Where would Charlie’s Angels be without the curling iron? Would Jennifer Aniston’s poker-straight mane exist without a blow-dryer and flat iron? Clearly, heated hair appliances are no passing trend — they’ve been essential hairstyling tools for decades. Here’s the lowdown on what’s new and what’s needed to create the look of 2000 and beyond:
Hair Dryers Some believe the higher the wattage, the better. The most powerful, and therefore the fastest available, is 1875 watts although people with super fine hair don’t need such a turbo blast. No matter which wattage you choose, keep the dryer in motion at all times, and hold it about three inches from your head to avoid heat damage. John Stefanick, Senior Stylist at Noëlle Spa for Beauty and Wellness in Stamford, Conn., recommends dryers with three heat settings, but suggests using medium heat most often because the hottest setting may burn the hair. His favorite?The Super Solano, available at major beauty-supply stores. Though hairdryers haven’t changed much since we were kids, both The Sharper Image and Hammacher Schlemmer boast models with ionic conditioning, which bestow positive ions on the hair to ensure shinier, fuller and faster results. Revlon’s 800 Watt Thermal Hot Air Brush is a great time-saving hybrid that dries and styles hair simultaneously. What about all those attachments sitting in your bathroom closet?
According to Stefanick, “Many people lose or throw out the various attachments, when in reality they can be very helpful. The nozzle is especially helpful in concentrating the air flow when straightening the hair.” (Note: Revlon’s Dry ‘N’ Straight Dryer is designed with a special nozzle pre-attached, so there’s no fumbling for it when you’re styling.)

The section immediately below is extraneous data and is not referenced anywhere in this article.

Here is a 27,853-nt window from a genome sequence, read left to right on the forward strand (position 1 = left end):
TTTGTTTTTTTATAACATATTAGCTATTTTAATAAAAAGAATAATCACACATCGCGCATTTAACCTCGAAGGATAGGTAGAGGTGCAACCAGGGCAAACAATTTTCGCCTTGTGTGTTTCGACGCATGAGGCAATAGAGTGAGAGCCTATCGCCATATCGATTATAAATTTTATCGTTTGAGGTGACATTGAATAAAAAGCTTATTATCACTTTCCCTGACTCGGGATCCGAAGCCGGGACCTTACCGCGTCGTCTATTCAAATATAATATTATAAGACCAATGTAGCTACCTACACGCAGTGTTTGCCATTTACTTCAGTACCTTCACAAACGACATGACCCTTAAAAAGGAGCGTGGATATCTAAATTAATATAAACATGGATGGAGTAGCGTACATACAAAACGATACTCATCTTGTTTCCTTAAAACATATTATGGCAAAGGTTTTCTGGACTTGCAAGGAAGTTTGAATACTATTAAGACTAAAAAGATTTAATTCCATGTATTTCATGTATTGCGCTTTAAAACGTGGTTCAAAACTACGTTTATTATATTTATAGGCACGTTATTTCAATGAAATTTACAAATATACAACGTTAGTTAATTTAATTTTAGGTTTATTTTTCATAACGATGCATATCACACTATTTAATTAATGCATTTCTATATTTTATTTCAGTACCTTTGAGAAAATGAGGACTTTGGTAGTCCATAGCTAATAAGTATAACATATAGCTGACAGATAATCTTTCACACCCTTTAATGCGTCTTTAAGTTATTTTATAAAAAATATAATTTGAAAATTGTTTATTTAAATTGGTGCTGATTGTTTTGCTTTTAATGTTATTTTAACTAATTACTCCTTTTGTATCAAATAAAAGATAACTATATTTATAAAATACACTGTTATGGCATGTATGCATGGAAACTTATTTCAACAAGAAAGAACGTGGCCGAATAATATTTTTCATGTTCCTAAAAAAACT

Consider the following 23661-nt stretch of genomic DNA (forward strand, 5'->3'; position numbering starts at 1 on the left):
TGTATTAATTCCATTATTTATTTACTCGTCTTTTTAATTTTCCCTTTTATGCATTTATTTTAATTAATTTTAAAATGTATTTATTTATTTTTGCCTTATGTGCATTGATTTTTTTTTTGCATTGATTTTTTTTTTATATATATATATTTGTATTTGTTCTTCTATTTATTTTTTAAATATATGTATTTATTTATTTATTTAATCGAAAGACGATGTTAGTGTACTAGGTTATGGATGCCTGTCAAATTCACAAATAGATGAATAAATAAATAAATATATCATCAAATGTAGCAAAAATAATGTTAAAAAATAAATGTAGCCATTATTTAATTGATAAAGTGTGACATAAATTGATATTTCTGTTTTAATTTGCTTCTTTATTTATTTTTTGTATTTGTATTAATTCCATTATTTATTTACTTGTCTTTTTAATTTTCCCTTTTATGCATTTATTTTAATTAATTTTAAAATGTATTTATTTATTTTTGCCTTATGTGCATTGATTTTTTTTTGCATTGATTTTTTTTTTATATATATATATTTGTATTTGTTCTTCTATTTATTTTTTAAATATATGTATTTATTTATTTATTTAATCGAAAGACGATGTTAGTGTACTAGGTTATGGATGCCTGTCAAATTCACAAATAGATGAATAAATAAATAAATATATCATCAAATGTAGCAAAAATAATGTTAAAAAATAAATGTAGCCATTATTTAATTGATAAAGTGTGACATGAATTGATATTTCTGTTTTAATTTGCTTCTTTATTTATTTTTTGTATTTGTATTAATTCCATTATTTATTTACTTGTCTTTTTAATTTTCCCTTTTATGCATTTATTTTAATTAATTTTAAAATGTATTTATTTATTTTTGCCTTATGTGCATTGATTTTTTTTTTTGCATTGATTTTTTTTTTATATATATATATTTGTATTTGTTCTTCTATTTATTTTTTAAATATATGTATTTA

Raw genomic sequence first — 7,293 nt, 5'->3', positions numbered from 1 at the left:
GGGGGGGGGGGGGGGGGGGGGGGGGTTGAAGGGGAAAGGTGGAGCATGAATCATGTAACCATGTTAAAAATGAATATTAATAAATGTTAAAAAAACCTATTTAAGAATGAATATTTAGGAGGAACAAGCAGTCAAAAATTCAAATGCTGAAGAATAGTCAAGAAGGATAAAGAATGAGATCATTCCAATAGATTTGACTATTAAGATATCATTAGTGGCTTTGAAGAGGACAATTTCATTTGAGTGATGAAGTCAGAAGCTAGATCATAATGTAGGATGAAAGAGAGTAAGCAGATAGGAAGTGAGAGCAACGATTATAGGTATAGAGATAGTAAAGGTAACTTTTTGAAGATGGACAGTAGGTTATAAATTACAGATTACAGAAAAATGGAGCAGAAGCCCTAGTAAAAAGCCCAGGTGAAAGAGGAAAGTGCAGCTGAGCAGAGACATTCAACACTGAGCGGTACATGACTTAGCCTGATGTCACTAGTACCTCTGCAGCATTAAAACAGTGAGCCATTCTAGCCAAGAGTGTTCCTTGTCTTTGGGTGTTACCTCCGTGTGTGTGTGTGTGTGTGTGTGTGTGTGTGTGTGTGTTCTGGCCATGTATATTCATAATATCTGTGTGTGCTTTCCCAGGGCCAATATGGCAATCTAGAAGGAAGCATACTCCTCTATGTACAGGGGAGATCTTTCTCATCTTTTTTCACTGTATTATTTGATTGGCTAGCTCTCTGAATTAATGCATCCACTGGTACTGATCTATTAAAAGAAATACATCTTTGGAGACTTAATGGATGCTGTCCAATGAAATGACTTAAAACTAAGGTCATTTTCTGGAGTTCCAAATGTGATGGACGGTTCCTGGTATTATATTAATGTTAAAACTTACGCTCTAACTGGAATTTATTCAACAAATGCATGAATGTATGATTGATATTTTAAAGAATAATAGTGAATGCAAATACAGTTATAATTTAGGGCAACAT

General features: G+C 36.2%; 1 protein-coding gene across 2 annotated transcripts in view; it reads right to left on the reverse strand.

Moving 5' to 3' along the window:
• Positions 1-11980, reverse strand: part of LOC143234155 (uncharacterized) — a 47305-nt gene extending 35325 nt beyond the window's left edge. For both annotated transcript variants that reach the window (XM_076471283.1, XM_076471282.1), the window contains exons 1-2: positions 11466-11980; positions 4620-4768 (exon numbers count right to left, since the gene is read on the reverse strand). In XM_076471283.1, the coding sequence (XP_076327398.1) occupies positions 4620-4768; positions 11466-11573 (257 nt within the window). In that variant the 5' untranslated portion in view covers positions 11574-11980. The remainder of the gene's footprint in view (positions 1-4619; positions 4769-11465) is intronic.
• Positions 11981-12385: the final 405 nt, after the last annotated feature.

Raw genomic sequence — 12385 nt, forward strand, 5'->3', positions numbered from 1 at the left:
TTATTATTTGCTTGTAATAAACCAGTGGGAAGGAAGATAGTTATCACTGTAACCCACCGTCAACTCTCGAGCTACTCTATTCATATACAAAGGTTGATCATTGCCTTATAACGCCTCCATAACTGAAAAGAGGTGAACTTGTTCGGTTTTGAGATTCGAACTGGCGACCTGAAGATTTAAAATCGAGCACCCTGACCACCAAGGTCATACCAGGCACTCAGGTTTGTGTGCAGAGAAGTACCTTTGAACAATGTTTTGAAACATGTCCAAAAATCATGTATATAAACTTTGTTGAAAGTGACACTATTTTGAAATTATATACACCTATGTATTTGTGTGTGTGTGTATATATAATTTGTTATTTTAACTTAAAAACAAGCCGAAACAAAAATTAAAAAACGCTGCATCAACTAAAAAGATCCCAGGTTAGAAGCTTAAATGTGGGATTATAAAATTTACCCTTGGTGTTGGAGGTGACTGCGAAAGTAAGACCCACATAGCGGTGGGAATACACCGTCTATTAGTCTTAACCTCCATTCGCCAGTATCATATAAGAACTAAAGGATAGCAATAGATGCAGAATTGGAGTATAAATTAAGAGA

While the original Charlie’s Angels and an entire decade of women relied on curling irons for finalizing their groovy feathered styles, today’s Angels and mere mortals have found a myriad of uses for this tool. Now that “texture” is the focal point of every style, the curling iron serves as the perfect appliance to create those sporadic loose waves and ringlets.
Depending on the barrel diameter — ranging from pencil-thin to two inches wide — you can transform a smooth, demure mane into a trendy runway extravaganza. Just remember, keep the curls uneven in width, length and frequency — the idea is to create a messy, imperfect look. Do this by winding up sections of hair at different lengths — from the ends up, halfway to the roots, etc. And always let the hair cool while it’s on the iron to hold the set longer. Recent technology offers us a few new options, including curling irons with steam, moisturizing instead of dehydrating heat-weary locks. Another twist on the basic model is Jilbere’s Spirals Professional Curling Iron (sold at Sally Beauty Supply stores), which features a spiraled barrel for creating textured waves in a single step.
Cast aside visions of singeing your tresses — The Sharper Image and Jilbere both offer a curling iron with 20 separate heat settings to accommodate the very different needs of fragile, fine hair and coarse curly do’s. Revlon’s 20-setting Radiance Halogen Styling Irons employ a thick-wall halogen bulb to decrease heat-up time and provide even heat distribution.
For those of you determined to conceal your natural waves, the flat iron is a lifesaver. Instead of winding strands around a circular barrel, this iron clamps hair with two flat panels and literally irons out the kinks. You’ll get the best results on hair that’s been blown straight and then misted with a heat-protective spray.
Stefanick also advises finding an iron whose plates match up evenly for the most effective straightening.
Another tip: Clamp hair between the plates and slide the iron down the hair shaft in one fluid motion to avoid creases. Newer versions, such as the Conair Straight Styles Steam Straightener, offer the steam option, and again, this is a great choice for hydrating hair that’s ironed frequently and prone to dryness. Jilbere’s Smooth, Straight & Shiny Iron provides standard flattening with the added bonus of velvety-surfaced plates, which smooth frizz.